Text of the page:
Accenture: Remote AU Workforces Must Connect with Technology
Managing operations in remote locations is nothing new for the Australian oil and gas industry. According to government agency, Austrade, more than 80 percent of Australia’s gas resources exist in remote, offshore areas.
As a result, Australia’s emerging liquefied natural gas (LNG) sector is spread across the country, with seven operations and three construction projects located around its northern region in Western Australia, Queensland and the Northern Territory.
With Australia on track to become the world’s leading producer of LNG in the coming years, Accenture, management consultancy, Australia’s energy managing director Bernadette Cullinane believes how the remoteness of these operations and projects is managed will remain a significant challenge.
Cullinane said Australian companies and suppliers must continue to identify innovative ways to manage the remoteness of operations to be globally competitive in the LNG marketplace, with emerging technologies and industry collaboration holding the key to this challenge.
“From an Australian perspective we have tremendous world-class assets, but unfortunately they are distributed in remote locations,” Cullinane told Rigzone.
“We definitely need to take advantage of some of the new emerging technologies and the technology that is built into these assets to ensure that our LNG produced in Australia is globally competitive.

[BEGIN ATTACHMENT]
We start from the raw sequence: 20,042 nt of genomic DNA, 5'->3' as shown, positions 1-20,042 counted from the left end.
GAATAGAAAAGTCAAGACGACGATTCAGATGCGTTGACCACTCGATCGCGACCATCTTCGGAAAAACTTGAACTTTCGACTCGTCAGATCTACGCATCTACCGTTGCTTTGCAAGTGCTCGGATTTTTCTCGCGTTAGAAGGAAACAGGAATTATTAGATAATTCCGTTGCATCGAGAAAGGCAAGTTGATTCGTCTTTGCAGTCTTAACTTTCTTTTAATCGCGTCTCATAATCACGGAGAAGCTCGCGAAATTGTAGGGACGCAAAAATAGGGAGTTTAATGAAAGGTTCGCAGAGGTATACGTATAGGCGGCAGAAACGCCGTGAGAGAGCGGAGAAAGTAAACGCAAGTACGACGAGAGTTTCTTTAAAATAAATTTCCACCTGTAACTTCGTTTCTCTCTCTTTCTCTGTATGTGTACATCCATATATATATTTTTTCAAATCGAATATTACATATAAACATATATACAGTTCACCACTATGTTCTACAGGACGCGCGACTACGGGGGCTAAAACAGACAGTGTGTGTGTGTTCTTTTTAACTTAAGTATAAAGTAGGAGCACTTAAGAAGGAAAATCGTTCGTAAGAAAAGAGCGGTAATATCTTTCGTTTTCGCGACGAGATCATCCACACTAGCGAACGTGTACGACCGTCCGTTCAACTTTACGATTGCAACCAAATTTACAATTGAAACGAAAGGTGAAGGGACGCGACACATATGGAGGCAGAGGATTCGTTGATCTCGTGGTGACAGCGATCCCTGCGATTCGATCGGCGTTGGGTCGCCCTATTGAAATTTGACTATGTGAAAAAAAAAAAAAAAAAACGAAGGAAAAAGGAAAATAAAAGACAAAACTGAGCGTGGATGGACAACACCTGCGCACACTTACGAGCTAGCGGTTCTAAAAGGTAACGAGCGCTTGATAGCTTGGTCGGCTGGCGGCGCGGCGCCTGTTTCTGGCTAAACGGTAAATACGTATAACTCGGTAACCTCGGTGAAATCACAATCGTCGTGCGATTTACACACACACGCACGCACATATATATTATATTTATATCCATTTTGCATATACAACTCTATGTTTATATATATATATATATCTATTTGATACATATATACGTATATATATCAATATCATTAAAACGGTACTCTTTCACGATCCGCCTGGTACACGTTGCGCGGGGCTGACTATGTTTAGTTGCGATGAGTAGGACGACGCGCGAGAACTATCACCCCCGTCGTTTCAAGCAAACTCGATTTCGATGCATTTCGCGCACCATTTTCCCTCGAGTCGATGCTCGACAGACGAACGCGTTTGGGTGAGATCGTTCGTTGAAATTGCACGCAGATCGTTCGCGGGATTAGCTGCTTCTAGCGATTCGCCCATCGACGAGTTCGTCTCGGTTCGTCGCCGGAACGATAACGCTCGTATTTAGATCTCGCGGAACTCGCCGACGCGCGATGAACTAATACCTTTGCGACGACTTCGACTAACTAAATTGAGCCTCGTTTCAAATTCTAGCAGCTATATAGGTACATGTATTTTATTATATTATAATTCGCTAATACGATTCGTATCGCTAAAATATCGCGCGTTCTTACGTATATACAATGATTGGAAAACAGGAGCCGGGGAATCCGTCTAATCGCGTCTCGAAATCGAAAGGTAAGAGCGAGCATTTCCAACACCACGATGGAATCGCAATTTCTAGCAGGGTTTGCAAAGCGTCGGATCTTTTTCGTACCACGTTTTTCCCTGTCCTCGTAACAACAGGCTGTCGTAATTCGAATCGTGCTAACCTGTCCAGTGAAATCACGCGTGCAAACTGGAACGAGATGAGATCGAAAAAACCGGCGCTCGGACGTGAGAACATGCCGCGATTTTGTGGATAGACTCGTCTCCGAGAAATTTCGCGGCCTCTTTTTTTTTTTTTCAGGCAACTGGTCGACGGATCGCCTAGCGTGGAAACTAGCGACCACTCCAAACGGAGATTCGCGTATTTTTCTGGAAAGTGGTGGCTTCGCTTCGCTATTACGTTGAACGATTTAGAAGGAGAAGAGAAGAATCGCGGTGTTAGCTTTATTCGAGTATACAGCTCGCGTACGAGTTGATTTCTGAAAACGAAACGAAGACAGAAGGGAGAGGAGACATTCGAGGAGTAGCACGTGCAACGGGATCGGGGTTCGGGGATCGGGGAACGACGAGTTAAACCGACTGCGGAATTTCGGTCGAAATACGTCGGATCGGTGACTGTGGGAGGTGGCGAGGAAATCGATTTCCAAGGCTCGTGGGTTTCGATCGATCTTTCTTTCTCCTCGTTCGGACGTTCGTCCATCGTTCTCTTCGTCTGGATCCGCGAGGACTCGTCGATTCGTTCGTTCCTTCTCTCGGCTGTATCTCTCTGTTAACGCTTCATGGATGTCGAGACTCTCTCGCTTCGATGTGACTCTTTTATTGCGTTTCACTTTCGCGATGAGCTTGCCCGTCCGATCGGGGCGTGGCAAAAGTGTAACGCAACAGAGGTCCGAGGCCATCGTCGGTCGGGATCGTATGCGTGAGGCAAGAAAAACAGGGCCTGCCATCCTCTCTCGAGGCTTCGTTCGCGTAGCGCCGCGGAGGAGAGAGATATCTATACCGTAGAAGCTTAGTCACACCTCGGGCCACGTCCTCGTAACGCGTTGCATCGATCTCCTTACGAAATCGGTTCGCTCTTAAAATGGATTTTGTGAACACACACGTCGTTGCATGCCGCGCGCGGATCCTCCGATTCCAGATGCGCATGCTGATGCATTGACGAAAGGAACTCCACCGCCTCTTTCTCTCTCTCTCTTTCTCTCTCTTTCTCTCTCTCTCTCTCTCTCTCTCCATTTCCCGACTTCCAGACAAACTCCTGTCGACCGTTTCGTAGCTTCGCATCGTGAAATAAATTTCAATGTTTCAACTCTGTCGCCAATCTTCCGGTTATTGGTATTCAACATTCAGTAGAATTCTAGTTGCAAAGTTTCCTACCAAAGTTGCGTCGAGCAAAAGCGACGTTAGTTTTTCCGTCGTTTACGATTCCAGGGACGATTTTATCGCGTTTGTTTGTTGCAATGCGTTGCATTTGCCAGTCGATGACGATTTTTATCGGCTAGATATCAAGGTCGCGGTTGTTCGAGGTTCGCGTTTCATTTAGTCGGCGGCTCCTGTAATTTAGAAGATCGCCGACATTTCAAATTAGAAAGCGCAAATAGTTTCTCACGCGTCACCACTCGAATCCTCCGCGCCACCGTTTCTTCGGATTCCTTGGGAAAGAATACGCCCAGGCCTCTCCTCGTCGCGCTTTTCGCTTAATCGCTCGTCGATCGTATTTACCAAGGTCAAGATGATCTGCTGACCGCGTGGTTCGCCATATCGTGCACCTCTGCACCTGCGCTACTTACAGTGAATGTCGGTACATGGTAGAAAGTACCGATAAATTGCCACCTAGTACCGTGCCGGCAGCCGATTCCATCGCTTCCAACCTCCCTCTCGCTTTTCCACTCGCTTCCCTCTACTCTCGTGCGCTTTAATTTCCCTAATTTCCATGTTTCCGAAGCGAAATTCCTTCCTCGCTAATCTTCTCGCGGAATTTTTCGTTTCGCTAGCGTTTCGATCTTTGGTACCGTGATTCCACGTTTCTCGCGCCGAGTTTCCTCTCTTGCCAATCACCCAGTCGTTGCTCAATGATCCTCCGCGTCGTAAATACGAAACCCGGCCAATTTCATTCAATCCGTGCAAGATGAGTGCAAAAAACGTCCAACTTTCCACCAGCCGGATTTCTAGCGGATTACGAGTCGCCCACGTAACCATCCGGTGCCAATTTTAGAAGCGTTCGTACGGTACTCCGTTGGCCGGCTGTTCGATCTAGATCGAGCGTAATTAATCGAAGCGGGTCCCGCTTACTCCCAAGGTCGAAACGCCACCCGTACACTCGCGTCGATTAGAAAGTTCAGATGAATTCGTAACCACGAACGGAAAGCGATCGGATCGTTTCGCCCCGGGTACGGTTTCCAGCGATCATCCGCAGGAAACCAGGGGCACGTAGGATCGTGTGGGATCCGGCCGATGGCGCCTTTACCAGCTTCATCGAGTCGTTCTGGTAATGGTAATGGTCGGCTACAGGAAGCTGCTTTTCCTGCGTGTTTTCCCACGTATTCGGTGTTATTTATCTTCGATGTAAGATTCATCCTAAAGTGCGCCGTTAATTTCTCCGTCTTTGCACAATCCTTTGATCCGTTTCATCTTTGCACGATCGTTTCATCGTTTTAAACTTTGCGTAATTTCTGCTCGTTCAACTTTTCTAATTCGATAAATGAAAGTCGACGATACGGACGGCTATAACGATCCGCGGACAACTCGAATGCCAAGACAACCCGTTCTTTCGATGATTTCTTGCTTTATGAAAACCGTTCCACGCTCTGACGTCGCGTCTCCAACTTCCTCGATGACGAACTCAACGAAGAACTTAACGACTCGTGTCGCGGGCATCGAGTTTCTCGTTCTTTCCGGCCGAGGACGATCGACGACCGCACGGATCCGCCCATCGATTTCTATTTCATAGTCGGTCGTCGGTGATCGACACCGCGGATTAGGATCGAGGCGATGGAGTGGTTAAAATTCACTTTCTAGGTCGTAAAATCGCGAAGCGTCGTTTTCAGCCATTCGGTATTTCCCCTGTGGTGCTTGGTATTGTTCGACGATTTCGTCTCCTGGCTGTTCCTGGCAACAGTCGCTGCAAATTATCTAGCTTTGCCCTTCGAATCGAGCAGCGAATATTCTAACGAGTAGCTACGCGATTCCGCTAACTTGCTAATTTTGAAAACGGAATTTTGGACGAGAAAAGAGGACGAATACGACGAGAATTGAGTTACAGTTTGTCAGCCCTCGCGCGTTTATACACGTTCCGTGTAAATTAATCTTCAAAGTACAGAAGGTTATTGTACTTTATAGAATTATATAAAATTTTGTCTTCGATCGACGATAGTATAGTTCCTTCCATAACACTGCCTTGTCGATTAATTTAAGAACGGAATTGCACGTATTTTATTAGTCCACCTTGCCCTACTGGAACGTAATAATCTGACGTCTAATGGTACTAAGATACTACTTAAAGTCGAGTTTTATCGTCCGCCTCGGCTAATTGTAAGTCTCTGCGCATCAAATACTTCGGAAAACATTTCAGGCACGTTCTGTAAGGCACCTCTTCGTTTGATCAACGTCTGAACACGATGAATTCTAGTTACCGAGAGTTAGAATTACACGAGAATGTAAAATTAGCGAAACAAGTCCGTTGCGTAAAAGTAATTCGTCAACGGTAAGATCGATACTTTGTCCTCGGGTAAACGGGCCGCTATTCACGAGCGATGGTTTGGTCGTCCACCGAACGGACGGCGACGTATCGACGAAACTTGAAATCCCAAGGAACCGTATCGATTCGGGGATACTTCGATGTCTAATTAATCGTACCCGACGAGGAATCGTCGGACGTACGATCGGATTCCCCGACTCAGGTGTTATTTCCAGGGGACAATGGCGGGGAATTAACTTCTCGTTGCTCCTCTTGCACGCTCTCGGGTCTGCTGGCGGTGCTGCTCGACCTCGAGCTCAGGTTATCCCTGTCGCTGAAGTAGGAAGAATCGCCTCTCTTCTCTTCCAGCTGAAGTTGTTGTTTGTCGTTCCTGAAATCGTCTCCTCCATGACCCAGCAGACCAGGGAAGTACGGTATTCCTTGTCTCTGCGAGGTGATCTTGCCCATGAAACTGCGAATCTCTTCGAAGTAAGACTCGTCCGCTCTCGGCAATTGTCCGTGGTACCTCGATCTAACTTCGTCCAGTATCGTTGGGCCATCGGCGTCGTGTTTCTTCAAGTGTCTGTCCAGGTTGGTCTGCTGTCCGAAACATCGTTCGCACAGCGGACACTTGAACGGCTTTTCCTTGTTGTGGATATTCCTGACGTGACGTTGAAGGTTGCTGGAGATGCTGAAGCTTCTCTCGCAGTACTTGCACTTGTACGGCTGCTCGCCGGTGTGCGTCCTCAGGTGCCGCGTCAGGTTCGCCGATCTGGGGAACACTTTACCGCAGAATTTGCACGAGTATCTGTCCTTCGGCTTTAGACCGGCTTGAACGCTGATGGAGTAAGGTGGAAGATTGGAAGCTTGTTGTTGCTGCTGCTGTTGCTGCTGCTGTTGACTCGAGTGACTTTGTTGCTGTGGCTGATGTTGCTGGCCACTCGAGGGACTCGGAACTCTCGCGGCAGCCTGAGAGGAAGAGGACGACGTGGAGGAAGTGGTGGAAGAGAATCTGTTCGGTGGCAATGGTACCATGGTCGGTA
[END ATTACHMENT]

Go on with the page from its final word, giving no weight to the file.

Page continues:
“The market is oversupplied, there is a lot of uncertainty about prices and in the meantime we need to ensure our LNG can be landed at competitive prices in the consuming markets.”
Adoption of Technology
In a 2015 report, Accenture estimated that Australia’s LNG industry could contribute more than $41 billion (AUD 55 billion) to the country’s gross domestic product (GDP) in 2020 if it became the world’s most technologically advanced.
Cullinane said a range of innovative technologies, such as drones, were being utilized at remote operations around Australia and shaping how companies now structure their workforces.
“Technology has been relevant in the industry for many decades but now we are seeing more focus on unmanned facilities and platforms – this has been pioneered in the North Sea and other places,” Cullinane said.
“Companies are de-manning their platforms and leveraging information as it is produced from the facility, and then bringing that information into the control room to people who can make decisions about how the platform is performing.
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